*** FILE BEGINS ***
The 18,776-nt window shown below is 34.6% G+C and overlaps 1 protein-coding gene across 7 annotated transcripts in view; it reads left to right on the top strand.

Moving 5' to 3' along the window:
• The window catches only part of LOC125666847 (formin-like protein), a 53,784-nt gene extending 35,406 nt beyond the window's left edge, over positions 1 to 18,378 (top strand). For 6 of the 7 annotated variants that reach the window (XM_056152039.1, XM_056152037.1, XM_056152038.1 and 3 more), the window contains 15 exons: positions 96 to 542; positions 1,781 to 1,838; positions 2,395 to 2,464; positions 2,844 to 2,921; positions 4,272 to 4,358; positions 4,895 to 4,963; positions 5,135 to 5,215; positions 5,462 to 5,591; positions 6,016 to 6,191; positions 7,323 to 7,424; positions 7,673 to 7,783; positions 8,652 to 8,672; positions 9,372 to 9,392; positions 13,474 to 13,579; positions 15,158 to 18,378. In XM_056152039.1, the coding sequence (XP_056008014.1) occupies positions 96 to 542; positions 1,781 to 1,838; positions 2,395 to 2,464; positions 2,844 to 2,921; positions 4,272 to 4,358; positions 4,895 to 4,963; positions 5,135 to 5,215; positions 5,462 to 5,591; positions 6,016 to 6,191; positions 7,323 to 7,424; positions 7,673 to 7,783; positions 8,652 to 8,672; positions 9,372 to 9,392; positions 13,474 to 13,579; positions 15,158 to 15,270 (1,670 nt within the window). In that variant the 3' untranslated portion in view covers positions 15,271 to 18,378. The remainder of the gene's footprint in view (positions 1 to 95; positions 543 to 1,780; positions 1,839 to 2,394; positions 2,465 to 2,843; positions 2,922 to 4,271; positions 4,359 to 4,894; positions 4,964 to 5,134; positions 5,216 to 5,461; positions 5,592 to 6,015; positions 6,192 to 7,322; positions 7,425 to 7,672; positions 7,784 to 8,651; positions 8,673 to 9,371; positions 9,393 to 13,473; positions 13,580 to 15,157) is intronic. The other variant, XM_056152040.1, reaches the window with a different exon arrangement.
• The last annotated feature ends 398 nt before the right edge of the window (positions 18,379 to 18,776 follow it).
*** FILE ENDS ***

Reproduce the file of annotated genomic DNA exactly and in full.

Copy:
The 18,776-nt window shown below is 34.6% G+C and overlaps 1 protein-coding gene across 7 annotated transcripts in view; it reads left to right on the top strand.

Moving 5' to 3' along the window:
• The window catches only part of LOC125666847 (formin-like protein), a 53,784-nt gene extending 35,406 nt beyond the window's left edge, over positions 1 to 18,378 (top strand). For 6 of the 7 annotated variants that reach the window (XM_056152039.1, XM_056152037.1, XM_056152038.1 and 3 more), the window contains 15 exons: positions 96 to 542; positions 1,781 to 1,838; positions 2,395 to 2,464; positions 2,844 to 2,921; positions 4,272 to 4,358; positions 4,895 to 4,963; positions 5,135 to 5,215; positions 5,462 to 5,591; positions 6,016 to 6,191; positions 7,323 to 7,424; positions 7,673 to 7,783; positions 8,652 to 8,672; positions 9,372 to 9,392; positions 13,474 to 13,579; positions 15,158 to 18,378. In XM_056152039.1, the coding sequence (XP_056008014.1) occupies positions 96 to 542; positions 1,781 to 1,838; positions 2,395 to 2,464; positions 2,844 to 2,921; positions 4,272 to 4,358; positions 4,895 to 4,963; positions 5,135 to 5,215; positions 5,462 to 5,591; positions 6,016 to 6,191; positions 7,323 to 7,424; positions 7,673 to 7,783; positions 8,652 to 8,672; positions 9,372 to 9,392; positions 13,474 to 13,579; positions 15,158 to 15,270 (1,670 nt within the window). In that variant the 3' untranslated portion in view covers positions 15,271 to 18,378. The remainder of the gene's footprint in view (positions 1 to 95; positions 543 to 1,780; positions 1,839 to 2,394; positions 2,465 to 2,843; positions 2,922 to 4,271; positions 4,359 to 4,894; positions 4,964 to 5,134; positions 5,216 to 5,461; positions 5,592 to 6,015; positions 6,192 to 7,322; positions 7,425 to 7,672; positions 7,784 to 8,651; positions 8,673 to 9,371; positions 9,393 to 13,473; positions 13,580 to 15,157) is intronic. The other variant, XM_056152040.1, reaches the window with a different exon arrangement.
• The last annotated feature ends 398 nt before the right edge of the window (positions 18,379 to 18,776 follow it).